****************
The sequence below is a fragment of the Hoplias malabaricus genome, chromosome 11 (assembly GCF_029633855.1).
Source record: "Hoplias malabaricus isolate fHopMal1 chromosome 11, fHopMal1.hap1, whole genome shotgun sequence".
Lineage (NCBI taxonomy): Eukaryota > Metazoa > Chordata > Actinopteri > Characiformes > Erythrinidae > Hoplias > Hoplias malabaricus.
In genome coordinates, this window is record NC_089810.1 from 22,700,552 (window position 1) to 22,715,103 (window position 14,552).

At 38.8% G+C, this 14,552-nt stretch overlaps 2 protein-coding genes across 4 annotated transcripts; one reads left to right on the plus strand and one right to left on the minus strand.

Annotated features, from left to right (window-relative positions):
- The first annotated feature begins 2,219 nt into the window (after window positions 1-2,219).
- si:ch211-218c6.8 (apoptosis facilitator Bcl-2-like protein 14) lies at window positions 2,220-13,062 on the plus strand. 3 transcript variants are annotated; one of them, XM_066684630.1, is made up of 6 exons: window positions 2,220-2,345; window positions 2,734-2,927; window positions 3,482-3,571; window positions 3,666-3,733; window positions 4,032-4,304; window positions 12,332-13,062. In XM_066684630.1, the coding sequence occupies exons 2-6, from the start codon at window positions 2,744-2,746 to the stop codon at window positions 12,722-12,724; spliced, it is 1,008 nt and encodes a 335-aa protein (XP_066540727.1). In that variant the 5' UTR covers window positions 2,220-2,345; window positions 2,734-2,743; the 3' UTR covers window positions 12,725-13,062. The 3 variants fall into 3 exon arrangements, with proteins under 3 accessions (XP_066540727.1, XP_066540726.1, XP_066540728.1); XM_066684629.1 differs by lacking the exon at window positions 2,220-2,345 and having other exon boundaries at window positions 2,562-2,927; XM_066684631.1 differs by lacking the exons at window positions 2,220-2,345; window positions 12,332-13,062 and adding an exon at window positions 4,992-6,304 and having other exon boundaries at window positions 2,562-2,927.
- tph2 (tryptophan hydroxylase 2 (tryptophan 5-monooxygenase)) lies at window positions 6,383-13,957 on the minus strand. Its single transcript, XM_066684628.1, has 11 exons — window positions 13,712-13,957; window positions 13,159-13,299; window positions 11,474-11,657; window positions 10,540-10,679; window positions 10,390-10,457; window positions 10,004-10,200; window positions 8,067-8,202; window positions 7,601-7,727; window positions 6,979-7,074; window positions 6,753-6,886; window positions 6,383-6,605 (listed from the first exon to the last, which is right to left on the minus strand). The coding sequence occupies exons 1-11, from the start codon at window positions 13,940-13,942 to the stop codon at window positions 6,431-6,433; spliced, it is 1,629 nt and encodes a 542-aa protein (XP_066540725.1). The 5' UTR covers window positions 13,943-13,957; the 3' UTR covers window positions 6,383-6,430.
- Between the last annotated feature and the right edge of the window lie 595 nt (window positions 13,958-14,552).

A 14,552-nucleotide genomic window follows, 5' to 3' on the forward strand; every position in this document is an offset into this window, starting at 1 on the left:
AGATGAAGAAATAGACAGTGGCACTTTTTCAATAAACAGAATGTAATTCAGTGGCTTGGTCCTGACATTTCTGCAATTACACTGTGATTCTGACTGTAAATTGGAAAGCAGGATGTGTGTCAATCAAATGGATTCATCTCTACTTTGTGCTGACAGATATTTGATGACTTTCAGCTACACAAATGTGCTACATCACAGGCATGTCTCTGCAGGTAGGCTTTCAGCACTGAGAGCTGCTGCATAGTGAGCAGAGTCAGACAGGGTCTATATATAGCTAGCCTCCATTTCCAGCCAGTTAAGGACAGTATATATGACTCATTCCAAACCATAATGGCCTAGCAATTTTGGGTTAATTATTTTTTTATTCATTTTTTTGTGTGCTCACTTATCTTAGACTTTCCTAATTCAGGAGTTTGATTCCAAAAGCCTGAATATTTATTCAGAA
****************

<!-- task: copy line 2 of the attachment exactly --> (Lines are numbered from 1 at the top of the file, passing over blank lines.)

Source record: "Hoplias malabaricus isolate fHopMal1 chromosome 11, fHopMal1.hap1, whole genome shotgun sequence".